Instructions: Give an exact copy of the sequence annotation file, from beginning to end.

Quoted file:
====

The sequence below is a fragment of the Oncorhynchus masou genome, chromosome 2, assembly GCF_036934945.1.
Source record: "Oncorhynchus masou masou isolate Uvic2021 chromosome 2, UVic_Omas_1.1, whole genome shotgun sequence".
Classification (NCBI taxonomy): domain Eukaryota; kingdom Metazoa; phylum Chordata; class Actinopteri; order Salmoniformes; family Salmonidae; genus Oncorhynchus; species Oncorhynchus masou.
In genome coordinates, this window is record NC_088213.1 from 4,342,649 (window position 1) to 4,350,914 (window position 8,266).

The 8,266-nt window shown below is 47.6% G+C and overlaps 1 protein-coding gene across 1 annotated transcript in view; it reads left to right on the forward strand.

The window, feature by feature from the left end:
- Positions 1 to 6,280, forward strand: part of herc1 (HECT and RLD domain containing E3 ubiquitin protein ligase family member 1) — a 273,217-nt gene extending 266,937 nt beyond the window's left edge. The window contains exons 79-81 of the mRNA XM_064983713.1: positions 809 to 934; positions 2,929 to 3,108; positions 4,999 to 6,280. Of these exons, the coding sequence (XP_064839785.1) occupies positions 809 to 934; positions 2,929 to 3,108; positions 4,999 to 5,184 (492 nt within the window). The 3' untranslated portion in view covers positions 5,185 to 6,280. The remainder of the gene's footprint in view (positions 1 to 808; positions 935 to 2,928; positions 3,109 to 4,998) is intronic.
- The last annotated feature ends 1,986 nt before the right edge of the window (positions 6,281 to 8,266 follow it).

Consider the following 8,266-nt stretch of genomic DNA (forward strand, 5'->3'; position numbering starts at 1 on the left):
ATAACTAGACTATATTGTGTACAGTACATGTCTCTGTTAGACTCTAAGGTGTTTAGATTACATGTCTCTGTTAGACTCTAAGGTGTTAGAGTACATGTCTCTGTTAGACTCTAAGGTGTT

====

The sequence below is a fragment of the Oncorhynchus masou genome, chromosome 2, assembly GCF_036934945.1.
Source record: "Oncorhynchus masou masou isolate Uvic2021 chromosome 2, UVic_Omas_1.1, whole genome shotgun sequence".
Classification (NCBI taxonomy): domain Eukaryota; kingdom Metazoa; phylum Chordata; class Actinopteri; order Salmoniformes; family Salmonidae; genus Oncorhynchus; species Oncorhynchus masou.
In genome coordinates, this window is record NC_088213.1 from 4,342,649 (window position 1) to 4,350,914 (window position 8,266).

The 8,266-nt window shown below is 47.6% G+C and overlaps 1 protein-coding gene across 1 annotated transcript in view; it reads left to right on the forward strand.

The window, feature by feature from the left end:
- Positions 1 to 6,280, forward strand: part of herc1 (HECT and RLD domain containing E3 ubiquitin protein ligase family member 1) — a 273,217-nt gene extending 266,937 nt beyond the window's left edge. The window contains exons 79-81 of the mRNA XM_064983713.1: positions 809 to 934; positions 2,929 to 3,108; positions 4,999 to 6,280. Of these exons, the coding sequence (XP_064839785.1) occupies positions 809 to 934; positions 2,929 to 3,108; positions 4,999 to 5,184 (492 nt within the window). The 3' untranslated portion in view covers positions 5,185 to 6,280. The remainder of the gene's footprint in view (positions 1 to 808; positions 935 to 2,928; positions 3,109 to 4,998) is intronic.
- The last annotated feature ends 1,986 nt before the right edge of the window (positions 6,281 to 8,266 follow it).

Consider the following 8,266-nt stretch of genomic DNA (forward strand, 5'->3'; position numbering starts at 1 on the left):
ATAACTAGACTATATTGTGTACAGTACATGTCTCTGTTAGACTCTAAGGTGTTTAGATTACATGTCTCTGTTAGACTCTAAGGTGTTAGAGTACATGTCTCTGTTAGACTCTAAGGTGTT